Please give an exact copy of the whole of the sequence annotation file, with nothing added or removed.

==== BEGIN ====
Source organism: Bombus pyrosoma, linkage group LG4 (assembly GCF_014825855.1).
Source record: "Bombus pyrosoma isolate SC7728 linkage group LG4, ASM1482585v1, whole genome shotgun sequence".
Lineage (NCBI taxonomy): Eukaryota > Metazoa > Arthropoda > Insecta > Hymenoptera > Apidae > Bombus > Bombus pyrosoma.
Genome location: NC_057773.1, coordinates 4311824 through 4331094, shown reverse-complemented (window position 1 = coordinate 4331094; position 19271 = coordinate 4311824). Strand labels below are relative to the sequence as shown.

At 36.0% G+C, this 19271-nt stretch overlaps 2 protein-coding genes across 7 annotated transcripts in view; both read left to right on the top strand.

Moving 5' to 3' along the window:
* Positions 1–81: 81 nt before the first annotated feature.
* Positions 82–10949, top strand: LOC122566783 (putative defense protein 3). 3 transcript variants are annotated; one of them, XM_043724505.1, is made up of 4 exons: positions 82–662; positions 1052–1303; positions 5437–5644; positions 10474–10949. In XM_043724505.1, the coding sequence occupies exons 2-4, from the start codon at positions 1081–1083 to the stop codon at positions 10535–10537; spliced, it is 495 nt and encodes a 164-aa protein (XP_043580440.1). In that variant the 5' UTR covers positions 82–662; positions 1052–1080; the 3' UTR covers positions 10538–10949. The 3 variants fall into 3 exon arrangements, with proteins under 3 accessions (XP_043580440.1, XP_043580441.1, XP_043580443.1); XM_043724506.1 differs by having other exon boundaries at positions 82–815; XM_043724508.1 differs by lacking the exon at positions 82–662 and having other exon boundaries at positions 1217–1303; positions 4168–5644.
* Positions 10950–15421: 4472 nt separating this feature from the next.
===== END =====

Source organism: Bombus pyrosoma, linkage group LG4 (assembly GCF_014825855.1).
Source record: "Bombus pyrosoma isolate SC7728 linkage group LG4, ASM1482585v1, whole genome shotgun sequence".
Lineage (NCBI taxonomy): Eukaryota > Metazoa > Arthropoda > Insecta > Hymenoptera > Apidae > Bombus > Bombus pyrosoma.
Genome location: NC_057773.1, coordinates 4311824 through 4331094, shown reverse-complemented (window position 1 = coordinate 4331094; position 19271 = coordinate 4311824). Strand labels below are relative to the sequence as shown.

At 36.0% G+C, this 19271-nt stretch overlaps 2 protein-coding genes across 7 annotated transcripts in view; both read left to right on the top strand.

Moving 5' to 3' along the window:
* Positions 1–81: 81 nt before the first annotated feature.
* Positions 82–10949, top strand: LOC122566783 (putative defense protein 3). 3 transcript variants are annotated; one of them, XM_043724505.1, is made up of 4 exons: positions 82–662; positions 1052–1303; positions 5437–5644; positions 10474–10949. In XM_043724505.1, the coding sequence occupies exons 2-4, from the start codon at positions 1081–1083 to the stop codon at positions 10535–10537; spliced, it is 495 nt and encodes a 164-aa protein (XP_043580440.1). In that variant the 5' UTR covers positions 82–662; positions 1052–1080; the 3' UTR covers positions 10538–10949. The 3 variants fall into 3 exon arrangements, with proteins under 3 accessions (XP_043580440.1, XP_043580441.1, XP_043580443.1); XM_043724506.1 differs by having other exon boundaries at positions 82–815; XM_043724508.1 differs by lacking the exon at positions 82–662 and having other exon boundaries at positions 1217–1303; positions 4168–5644.
* Positions 10950–15421: 4472 nt separating this feature from the next.